Patrick Ruffini’s Interesting Beliefs About a Regression
“Patrick Ruffini is a strategist, thinker, and organizer focused on data and technology’s disruptive impact on politics and business. “
Here is a tweet he just posted (retweets are not necessarily endorsements so don’t blame Barro)
In a model to predict the swing to Trump, Black/Latino % in a county is not predictive at all. Whites+education, % Mormon, % Italians are. pic.twitter.com/BX3pmfXKxk
— Patrick Ruffini (@PatrickRuffini) November 11, 2016
Since the percent Asian + … + percent other always must add up to 100% the computer can’t estimate coefficients on all the variables. It excluded percent Asian. This means that, to the extent the country level (I assume) data tell us anything about ethnicity and voting, they say the shift in votes from 2012 to 2016 was similar for Asians, Blacks and Hispanics.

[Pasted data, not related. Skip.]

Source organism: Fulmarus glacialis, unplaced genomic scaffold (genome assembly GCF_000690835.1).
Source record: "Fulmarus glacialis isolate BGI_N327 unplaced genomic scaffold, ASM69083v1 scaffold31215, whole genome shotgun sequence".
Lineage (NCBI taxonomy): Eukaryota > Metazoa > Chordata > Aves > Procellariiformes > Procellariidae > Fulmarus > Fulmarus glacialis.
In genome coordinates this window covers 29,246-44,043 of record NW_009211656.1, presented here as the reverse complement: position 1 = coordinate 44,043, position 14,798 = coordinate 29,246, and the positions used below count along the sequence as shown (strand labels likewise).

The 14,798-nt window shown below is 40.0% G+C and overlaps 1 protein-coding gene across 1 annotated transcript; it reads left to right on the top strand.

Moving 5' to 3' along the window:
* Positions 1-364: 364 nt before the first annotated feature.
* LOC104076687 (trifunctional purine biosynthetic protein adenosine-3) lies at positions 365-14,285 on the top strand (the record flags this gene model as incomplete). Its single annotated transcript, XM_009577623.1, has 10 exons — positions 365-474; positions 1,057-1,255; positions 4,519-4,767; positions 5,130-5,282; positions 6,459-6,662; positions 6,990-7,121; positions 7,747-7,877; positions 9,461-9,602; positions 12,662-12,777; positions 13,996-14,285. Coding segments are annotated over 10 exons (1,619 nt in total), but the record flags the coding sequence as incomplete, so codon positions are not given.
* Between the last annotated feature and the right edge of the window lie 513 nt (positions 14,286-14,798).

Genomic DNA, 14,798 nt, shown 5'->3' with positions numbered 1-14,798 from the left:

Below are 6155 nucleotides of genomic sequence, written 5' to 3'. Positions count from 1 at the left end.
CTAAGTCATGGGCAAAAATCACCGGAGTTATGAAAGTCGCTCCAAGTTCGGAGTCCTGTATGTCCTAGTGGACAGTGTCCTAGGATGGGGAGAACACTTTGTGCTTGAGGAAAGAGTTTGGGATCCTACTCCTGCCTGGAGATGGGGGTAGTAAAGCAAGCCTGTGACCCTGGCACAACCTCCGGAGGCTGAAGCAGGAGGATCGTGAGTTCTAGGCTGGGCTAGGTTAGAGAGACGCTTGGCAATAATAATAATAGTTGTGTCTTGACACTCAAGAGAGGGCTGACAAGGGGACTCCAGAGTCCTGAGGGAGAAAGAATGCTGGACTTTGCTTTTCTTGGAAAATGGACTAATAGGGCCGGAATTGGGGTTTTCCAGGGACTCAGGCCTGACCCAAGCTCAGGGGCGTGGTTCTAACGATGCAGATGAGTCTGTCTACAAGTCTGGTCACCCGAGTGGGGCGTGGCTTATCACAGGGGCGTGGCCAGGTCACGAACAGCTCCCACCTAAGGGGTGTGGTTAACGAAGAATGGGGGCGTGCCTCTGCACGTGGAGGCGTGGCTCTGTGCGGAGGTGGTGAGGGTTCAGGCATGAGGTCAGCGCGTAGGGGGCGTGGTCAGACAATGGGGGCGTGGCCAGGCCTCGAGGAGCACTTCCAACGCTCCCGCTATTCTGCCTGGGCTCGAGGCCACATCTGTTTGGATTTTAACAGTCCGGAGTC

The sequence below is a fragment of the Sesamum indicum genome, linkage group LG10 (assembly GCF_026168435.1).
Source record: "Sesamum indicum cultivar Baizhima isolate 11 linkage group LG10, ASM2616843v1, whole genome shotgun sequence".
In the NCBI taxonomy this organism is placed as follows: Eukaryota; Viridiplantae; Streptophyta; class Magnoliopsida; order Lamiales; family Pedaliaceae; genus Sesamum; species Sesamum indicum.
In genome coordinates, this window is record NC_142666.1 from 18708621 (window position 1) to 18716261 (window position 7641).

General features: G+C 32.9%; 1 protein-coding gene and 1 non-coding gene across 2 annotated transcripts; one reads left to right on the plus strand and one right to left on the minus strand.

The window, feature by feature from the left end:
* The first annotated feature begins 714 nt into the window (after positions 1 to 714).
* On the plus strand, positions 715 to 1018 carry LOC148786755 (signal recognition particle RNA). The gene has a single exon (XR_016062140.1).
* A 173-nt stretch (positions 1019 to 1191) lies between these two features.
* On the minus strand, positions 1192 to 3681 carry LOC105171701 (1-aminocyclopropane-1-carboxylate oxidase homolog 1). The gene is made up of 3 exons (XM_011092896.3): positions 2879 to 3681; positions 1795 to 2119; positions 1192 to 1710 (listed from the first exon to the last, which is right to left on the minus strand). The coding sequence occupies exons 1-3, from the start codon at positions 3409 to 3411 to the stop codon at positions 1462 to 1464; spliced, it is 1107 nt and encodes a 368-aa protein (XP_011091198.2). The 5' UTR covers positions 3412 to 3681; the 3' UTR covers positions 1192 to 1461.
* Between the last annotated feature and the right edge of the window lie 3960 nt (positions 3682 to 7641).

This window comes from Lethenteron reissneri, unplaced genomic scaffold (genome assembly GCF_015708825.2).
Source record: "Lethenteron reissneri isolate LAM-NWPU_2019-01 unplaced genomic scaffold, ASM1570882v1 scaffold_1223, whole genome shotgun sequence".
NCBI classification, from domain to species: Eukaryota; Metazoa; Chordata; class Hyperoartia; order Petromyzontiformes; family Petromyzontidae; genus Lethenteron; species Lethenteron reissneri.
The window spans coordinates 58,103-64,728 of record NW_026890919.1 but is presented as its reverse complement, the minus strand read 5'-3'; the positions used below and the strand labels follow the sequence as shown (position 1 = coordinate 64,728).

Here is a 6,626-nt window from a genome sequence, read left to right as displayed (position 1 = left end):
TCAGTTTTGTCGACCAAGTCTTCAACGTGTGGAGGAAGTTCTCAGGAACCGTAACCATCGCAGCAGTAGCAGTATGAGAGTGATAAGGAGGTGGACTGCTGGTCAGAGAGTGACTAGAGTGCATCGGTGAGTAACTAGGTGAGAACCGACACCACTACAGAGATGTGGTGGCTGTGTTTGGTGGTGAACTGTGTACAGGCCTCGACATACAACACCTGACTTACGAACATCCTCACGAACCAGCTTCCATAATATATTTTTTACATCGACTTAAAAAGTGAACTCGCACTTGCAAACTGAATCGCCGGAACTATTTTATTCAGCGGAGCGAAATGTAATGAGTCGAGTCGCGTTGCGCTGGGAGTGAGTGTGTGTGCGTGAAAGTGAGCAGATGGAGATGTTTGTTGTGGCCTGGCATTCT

If the excluded grouu had been non college whites, then Black and hispanic would have been extremely predictive.
Nothing can be inferred from such coefficients without thinking about the excluded group.
Treating coefficients on an indicator as a measurement related only to the group indicated by the variable is absurd.
Now we know from exit polls that the percentages of votes for Romney and Trump of blacks were similar (both roughly zero) and the same for Hispanics (neither roughly zero). The only new information that the regression could give us regards turnout of blacks and hispanics.
Ruffinis conclusions are probably correct (say exit polls) but they are not supported by the regression results.
This is a top Republican data guy and his party just won it all.